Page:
An amnesty created by executive action can be rescinded by executive action. And as chance would have it, the incoming president is an outspoken opponent of amnesty, exactly the kind of guy who’d be inclined to rescind. DACA, Obama’s programs for DREAMers, could be history less than two months from now. What’s a border dove like Lindsey Graham to do? Why, write a bill that would give DREAMers legal status under federal law, of course. Then the issue would be settled and there’d be nothing President Trump could do to take that status away.
Seems like a logical project for amnesty fans to take up in the lame-duck session. Except that … Graham’s not trying to get this done in the lame-duck. He’s expecting Trump to sign the bill into law next year. And really, he has no choice on the timing: It’s hard to imagine Mitch McConnell ramming an amnesty through for Barack Obama’s signature with a Republican successor just weeks away from taking office.
“The worst outcome is to repeal the legal status that these kids have,” Graham said Wednesday. “Whether you agree with them having it or not, they’ve come out of the shadows.”
Graham said he is working with both Democrats and Republicans, and named Sen. Jeff Flake (R-Ariz.) as one GOP supporter of the forthcoming legislation. While lawmakers are discussing the proposal now, actual legislation won’t be rolled out until the new Congress next year, Graham said…
The plan discussed by Graham would apply just to the immigrants who had been approved under the 2012 directive from Obama. Graham indicated that the legislation would be a bridge from a repeal of DACA “until we can fix the overall problem.”
At least two other Gang of Eight alumni, Dick Durbin and Jeff Flake, are interested in the bill because of course they are. One wrinkle to all of this that might help Graham twist some arms in Congress is the fact that Obama’s administration has amassed a giant database of information on DREAMers via DACA’s registration process. In order to qualify for legal status under the program, illegals had to provide their name, address, fingerprints, and other personal information, supposedly in the assurance that that data wouldn’t be used against them later. Now, suddenly, custody of that database will fall to Donald Trump and Jeff Sessions. If they want to round up and deport the nearly 750,000 young illegals who enrolled in the program, they’ll know just where to find them. (New York City has its own database of illegals who have registered with the city for ID cards. The mayor’s office is considering deleting it lest Trump’s administration gain access to it.) Graham will make the case to fencesitters in Congress that it’d be unfair to let the federal government use that information to remove DREAMers after it was obtained in the first place with a promise of legalization. The only solution: Legalize ’em for real, via statute.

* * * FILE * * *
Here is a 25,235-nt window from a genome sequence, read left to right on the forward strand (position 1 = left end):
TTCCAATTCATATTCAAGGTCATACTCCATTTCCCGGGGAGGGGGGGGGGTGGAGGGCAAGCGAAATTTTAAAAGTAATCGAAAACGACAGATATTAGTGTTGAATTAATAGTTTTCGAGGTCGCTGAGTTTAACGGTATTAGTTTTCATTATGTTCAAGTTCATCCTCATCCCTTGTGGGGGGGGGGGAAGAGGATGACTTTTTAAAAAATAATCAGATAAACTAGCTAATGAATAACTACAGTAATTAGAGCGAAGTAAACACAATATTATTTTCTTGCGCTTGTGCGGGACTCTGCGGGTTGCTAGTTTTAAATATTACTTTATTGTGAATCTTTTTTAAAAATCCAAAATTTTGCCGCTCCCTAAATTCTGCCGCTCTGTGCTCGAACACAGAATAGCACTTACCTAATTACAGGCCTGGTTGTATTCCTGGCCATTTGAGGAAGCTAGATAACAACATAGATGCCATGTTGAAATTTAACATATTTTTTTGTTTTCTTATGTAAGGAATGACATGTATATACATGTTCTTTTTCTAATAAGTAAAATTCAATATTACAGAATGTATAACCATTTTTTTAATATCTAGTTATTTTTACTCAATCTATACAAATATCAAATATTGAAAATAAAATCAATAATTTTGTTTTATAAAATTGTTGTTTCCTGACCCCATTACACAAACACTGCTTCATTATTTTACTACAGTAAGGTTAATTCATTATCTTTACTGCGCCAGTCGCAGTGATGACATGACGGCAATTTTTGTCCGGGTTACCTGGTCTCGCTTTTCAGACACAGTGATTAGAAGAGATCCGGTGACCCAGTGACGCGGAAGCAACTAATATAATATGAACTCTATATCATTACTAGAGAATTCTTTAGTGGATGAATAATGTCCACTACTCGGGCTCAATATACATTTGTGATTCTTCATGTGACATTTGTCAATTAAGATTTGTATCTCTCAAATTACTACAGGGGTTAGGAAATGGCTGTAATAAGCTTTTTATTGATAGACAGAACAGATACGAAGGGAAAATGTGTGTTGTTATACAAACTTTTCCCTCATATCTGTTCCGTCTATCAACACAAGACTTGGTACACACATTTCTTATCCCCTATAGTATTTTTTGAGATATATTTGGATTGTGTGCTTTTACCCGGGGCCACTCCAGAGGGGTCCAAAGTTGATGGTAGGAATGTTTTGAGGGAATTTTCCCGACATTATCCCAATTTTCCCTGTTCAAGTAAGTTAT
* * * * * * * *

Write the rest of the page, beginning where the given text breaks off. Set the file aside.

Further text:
Except … how on earth do you get Donald Trump to go along? True, DREAMers are the most sympathetic class of illegals since many were brought to the U.S. involuntarily as small children, but Trump’s not going to kickstart his populist presidency by signing a blanket amnesty for a group of illegal immigrants, especially on terms that were set by Barack Obama. Presumably Graham is writing this bill in the expectation that it’ll end up as a piece of a larger deal that involves new border security measures too. If, say, Senate Democrats agree to appropriate new money for “the wall,” maybe Trump will see some value in a limited amnesty measure that most of the public is likely to support. (If you believe this story, Trump has been sold on the idea of letting DREAMers stay in the U.S. at least once before.) Besides, Trump’s base is more open to the idea of legalizing illegals than they’re often assumed to be. Here’s some new data from Pew:
Sixty percent is a very solid majority, although the term “Trump supporters” may be a tiny bit misleading in this case. Technically, “Trump supporters” includes everyone from the true-believing MAGA crowd to the traditional Republicans who held their noses and voted for Trump in order to keep Hillary Clinton away from the Supreme Court. A large chunk of the latter group will probably be fine with an amnesty for DREAMers; the former group might not be, especially if Trump were to sign Graham’s bill with no new security guarantees attached. (Which I’m sure he wouldn’t.) It may be that Graham’s real scheme in all of this is to try to jump-start a wider effort towards comprehensive immigration reform by starting small, with a group Trump might be open to legalizing, and then building on that. If Trump’s going to sign something amnestizing one group of illegals, he might prefer to take care of the entire issue rather than tear the band-aid off bit by bit, with a new group under consideration for legalization every year or two. Maybe Graham’s dangling this in front of Schumer in the expectation that he’ll come to the table with something on border security, and then they’ll go from there towards a broader deal.
Here’s Marco Rubio being asked this past weekend (at 8:20 of the clip) what Trump should do about DACA and the DREAMers. Rubio’s advice: Don’t rescind the legal status given to them, but don’t renew it or extend it either. It expires in two years, which should be enough time for Congress and Trump to work out a permanent solution that will settle their status. Will Trump’s base tolerate that, though? He got elected promising to be the bold man of action who’ll take a wrecking ball to Obama’s garbage policies, starting with ObamaCare. How can he look the other way for two years, especially on an immigration matter? Like I say, it might be better to rip the band-aid off than to peel it slowly.